Another case study reported that Luossavaara-Kiirunavaara Aktiebolag (LKAB) replaced two “very old feedwells” at its iron ore mine near Gällivare, Sweden, with EvenFlo feedwells to improve effluent clarity in process water, WesTech said. Effluent from the old thickeners “contained about 190 parts per million (ppm) TSS, with spikes of 1,000 ppm or more. LKAB wanted the TSS to be below 100 ppm.

To replace the existing 5-m-diameter feedwells, two 10-m-diameter EvenFlo feedwells were adopted for their
“design features and capabilities,” and for the proximity of WesTech’s “nearby fabrication shops,” WesTech said.

EvenFlo features include an advanced two-stage design. “The first stage uses an inner channel to convert the tangential feed energy into a concentric radial flow,” WesTech reported. “The second stage, which begins when the flow exits the inner channel via bottom ports, directs the flow radially outward into the main feedwell for optimal solids-flocculant mixing.”

In trials, the upgraded thickeners “achieved lower TSS” than the target. They were then calibrated for the desired flow rate and achieved “an average TSS level of 70 ppm,” 30% below the target.

“The units achieve this remarkable clarity with possibilities to also attain much lower chemical dosages, reducing the plant’s operational costs,” WesTech reported. “LKAB is pleased with the outcome of this project.”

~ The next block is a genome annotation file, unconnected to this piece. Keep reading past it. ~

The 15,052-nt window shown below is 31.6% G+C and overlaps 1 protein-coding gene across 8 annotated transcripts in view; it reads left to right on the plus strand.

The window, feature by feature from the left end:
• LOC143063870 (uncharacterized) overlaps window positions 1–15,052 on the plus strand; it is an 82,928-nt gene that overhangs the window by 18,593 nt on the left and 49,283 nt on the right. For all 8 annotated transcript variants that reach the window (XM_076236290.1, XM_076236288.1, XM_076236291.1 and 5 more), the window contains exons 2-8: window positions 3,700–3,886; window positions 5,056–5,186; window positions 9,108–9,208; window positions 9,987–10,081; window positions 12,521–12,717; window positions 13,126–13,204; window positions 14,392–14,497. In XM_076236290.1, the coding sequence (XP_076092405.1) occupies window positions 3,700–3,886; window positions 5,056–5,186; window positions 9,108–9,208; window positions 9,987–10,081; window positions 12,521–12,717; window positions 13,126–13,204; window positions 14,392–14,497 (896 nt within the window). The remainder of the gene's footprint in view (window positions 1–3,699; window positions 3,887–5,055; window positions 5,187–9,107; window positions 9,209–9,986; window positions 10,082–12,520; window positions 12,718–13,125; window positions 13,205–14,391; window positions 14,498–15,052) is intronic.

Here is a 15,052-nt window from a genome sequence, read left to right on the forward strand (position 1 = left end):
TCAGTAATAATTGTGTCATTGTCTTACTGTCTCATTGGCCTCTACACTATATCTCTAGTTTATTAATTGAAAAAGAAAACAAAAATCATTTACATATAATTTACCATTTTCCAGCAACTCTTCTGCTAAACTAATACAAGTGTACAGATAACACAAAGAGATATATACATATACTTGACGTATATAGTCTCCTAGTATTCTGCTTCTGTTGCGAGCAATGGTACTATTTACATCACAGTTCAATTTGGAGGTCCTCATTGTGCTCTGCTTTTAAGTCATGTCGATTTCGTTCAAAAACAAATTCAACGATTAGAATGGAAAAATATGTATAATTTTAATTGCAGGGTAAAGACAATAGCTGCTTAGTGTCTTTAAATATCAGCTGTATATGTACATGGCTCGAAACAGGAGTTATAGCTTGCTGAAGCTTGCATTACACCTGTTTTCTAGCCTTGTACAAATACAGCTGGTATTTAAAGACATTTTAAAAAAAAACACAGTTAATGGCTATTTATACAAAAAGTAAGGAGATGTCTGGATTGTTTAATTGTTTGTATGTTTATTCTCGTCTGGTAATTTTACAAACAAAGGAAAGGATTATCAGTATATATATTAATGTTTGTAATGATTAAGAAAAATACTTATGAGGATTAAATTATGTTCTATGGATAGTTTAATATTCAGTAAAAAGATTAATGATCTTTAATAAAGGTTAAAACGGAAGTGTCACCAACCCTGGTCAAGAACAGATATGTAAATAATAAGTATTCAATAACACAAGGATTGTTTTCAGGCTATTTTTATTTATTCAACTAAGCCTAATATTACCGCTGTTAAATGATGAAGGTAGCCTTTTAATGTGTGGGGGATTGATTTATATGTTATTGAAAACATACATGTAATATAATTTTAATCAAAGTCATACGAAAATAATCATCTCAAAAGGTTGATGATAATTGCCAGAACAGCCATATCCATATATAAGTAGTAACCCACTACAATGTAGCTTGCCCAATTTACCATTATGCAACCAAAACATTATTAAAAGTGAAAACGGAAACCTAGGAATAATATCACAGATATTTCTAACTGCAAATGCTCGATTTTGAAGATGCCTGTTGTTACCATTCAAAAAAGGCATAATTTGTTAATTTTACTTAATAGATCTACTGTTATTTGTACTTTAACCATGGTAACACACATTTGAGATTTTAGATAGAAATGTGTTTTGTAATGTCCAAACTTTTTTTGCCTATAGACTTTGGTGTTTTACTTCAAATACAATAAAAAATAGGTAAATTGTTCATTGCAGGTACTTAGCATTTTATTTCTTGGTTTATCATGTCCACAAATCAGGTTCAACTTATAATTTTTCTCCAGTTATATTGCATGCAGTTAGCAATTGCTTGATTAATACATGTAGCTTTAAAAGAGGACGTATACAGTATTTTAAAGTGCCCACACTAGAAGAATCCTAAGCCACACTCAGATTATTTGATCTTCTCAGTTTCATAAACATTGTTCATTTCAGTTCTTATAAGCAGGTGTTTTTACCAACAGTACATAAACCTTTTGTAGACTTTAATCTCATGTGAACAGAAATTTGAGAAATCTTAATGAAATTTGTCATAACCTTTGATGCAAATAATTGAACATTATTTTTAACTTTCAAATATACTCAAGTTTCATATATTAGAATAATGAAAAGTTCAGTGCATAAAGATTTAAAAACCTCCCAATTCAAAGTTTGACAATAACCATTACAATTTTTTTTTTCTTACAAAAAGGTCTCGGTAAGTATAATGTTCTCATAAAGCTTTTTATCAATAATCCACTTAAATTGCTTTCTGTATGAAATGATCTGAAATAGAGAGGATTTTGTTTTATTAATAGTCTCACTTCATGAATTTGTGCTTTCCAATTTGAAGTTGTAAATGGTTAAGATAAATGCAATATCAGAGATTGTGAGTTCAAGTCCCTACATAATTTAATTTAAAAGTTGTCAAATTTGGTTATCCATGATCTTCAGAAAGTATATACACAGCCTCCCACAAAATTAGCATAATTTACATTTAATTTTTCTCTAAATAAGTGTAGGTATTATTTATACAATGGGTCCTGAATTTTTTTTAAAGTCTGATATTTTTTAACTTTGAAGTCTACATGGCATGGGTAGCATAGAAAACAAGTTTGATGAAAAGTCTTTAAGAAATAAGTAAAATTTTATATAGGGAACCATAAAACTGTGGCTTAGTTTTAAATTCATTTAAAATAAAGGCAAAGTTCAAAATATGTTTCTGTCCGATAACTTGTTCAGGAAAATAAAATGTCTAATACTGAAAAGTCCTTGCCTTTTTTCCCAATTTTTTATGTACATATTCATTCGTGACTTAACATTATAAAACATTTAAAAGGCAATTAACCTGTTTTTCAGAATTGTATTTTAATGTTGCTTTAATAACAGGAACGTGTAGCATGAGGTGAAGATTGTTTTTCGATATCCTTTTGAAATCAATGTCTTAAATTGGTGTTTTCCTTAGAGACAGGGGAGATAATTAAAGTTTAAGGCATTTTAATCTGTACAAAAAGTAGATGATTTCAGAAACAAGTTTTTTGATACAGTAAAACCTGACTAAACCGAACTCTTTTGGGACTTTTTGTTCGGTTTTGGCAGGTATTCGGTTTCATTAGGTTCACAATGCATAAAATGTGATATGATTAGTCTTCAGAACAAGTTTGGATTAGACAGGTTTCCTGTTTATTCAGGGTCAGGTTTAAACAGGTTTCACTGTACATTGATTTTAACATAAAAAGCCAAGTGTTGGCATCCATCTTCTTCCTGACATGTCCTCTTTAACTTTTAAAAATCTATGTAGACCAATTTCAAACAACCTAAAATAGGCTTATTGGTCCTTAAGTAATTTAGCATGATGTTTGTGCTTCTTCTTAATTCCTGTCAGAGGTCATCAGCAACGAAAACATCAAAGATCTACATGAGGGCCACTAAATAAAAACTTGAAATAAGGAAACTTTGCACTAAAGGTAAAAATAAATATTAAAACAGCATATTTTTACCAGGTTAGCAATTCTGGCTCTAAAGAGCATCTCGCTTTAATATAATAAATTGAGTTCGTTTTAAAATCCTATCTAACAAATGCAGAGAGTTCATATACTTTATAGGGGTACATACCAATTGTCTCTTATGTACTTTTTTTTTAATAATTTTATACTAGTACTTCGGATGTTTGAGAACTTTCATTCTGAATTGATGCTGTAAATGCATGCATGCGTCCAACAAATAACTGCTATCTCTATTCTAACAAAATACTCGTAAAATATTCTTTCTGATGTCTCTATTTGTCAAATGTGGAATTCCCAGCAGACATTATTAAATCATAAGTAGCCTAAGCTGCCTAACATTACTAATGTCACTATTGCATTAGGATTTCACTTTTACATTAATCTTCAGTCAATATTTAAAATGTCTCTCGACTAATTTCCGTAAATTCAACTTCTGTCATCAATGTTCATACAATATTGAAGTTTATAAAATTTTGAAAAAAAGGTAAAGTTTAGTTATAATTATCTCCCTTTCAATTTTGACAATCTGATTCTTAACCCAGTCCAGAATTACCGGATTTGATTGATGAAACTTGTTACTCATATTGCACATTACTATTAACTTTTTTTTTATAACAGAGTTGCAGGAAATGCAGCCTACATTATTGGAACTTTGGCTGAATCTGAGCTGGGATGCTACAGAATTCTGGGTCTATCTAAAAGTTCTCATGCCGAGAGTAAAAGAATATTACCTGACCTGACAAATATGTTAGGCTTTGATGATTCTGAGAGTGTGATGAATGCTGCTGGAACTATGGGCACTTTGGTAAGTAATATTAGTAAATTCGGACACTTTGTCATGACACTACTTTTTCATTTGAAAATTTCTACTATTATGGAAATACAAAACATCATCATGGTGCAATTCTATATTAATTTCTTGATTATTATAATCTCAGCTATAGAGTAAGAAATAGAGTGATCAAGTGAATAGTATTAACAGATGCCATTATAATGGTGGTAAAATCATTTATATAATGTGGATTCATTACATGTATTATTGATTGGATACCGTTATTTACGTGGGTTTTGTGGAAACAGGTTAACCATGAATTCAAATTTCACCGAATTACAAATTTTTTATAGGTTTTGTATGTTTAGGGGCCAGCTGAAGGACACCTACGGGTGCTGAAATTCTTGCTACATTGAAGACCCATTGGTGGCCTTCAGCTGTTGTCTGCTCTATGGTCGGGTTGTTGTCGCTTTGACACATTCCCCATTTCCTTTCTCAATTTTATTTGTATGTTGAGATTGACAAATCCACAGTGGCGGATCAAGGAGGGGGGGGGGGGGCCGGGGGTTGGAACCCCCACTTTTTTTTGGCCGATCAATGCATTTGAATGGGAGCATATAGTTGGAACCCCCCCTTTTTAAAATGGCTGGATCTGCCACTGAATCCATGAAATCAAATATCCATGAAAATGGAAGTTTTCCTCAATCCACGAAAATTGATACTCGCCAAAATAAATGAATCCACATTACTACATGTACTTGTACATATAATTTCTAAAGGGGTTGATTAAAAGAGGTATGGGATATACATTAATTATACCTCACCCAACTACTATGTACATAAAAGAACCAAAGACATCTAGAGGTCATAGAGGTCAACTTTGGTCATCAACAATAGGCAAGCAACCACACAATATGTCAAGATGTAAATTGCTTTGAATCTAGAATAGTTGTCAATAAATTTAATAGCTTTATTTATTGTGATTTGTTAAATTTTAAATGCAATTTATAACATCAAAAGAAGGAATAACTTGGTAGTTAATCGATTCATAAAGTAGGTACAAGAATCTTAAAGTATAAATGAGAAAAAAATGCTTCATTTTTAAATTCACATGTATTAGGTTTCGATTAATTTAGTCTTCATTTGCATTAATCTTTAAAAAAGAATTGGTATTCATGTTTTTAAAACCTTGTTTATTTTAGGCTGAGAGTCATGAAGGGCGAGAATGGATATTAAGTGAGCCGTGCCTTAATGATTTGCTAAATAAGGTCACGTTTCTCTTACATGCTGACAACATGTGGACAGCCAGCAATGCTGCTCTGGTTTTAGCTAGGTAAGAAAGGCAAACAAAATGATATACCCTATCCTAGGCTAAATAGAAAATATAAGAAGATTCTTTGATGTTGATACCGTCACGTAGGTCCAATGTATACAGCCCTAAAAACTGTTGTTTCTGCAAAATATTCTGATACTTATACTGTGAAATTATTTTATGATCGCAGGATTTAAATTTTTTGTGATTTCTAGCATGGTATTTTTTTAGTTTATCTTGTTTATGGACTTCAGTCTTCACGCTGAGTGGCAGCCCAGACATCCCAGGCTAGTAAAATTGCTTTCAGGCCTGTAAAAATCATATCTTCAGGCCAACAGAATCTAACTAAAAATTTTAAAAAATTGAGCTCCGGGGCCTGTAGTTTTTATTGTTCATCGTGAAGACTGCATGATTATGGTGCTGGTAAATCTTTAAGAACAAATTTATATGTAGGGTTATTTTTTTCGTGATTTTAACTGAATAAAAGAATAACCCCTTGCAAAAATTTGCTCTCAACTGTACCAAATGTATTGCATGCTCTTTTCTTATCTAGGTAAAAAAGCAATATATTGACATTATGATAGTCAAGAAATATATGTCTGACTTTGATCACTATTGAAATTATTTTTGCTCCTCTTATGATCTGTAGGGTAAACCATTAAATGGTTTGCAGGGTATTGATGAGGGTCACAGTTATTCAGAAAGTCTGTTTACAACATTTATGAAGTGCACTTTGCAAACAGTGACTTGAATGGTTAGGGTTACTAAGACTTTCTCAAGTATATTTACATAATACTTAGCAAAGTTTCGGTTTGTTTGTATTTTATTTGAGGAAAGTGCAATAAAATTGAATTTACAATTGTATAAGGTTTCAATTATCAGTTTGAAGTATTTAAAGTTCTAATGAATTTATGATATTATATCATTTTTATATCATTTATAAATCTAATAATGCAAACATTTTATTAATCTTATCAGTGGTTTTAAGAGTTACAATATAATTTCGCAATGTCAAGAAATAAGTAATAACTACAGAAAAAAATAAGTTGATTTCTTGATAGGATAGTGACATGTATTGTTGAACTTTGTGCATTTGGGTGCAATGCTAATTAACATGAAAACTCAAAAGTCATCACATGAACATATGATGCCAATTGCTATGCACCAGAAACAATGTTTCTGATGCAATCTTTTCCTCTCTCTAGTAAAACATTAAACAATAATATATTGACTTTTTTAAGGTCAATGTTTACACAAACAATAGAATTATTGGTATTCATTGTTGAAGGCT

Separately, a trona mine in Wyoming selected WesTech for a clarifier audit. The process engineers identified several problems with the feedwell, including poor flocculation, short circuiting, poor clarity, and high flocculant cost.

The mine adopted an EvenFlo feedwell customized to receive the existing feed pipe and to fit under the existing roof. “WesTech supplied modified overflow weirs to level the overflow launder,” the supplier reported.

Results showed a “significant improvement in overflow clarity, reduction of flocculant dosage, and increase in underflow density,” WesTech reported.

Such results prove the EvenFlo feedwell is “a great retrofit opportunity,” Stanley said. “It is something we can offer for most thickeners.”

Adoption usually follows a consultation visit. Ideally, “we would evaluate the thickener,” he said. “That may even involve a trip to come and look at the thickener and check the measurements, check the flows and the sizing, and ensure that we can make it happen,” Stanley said. “But the majority of our recent EvenFlo installations have been retrofits of existing units that typically were manufactured by another company.”

The EvenFlo can also be adopted as an add-on to the company’s flagship HiFlo high-rate thickeners and paste thickeners. With a 30-year history, the HiFlo thickeners are offered in a standard design with a performance record that has made it popular among customers.

“It is what they’ve come to expect,” Stanley said. “When they come to us, they typically just say I want another 60-ft unit, or I am looking for an 80-ft unit, and we know exactly what they want.”

These solutions are “tried and true products that we believe will strengthen the plants and create very little downtime for our customers,” he said. “Our main goal is to help our customers be successful. And we believe our products, when maintained properly, will give them very little grief and allow them to focus on the parts of their plant that need their attention.”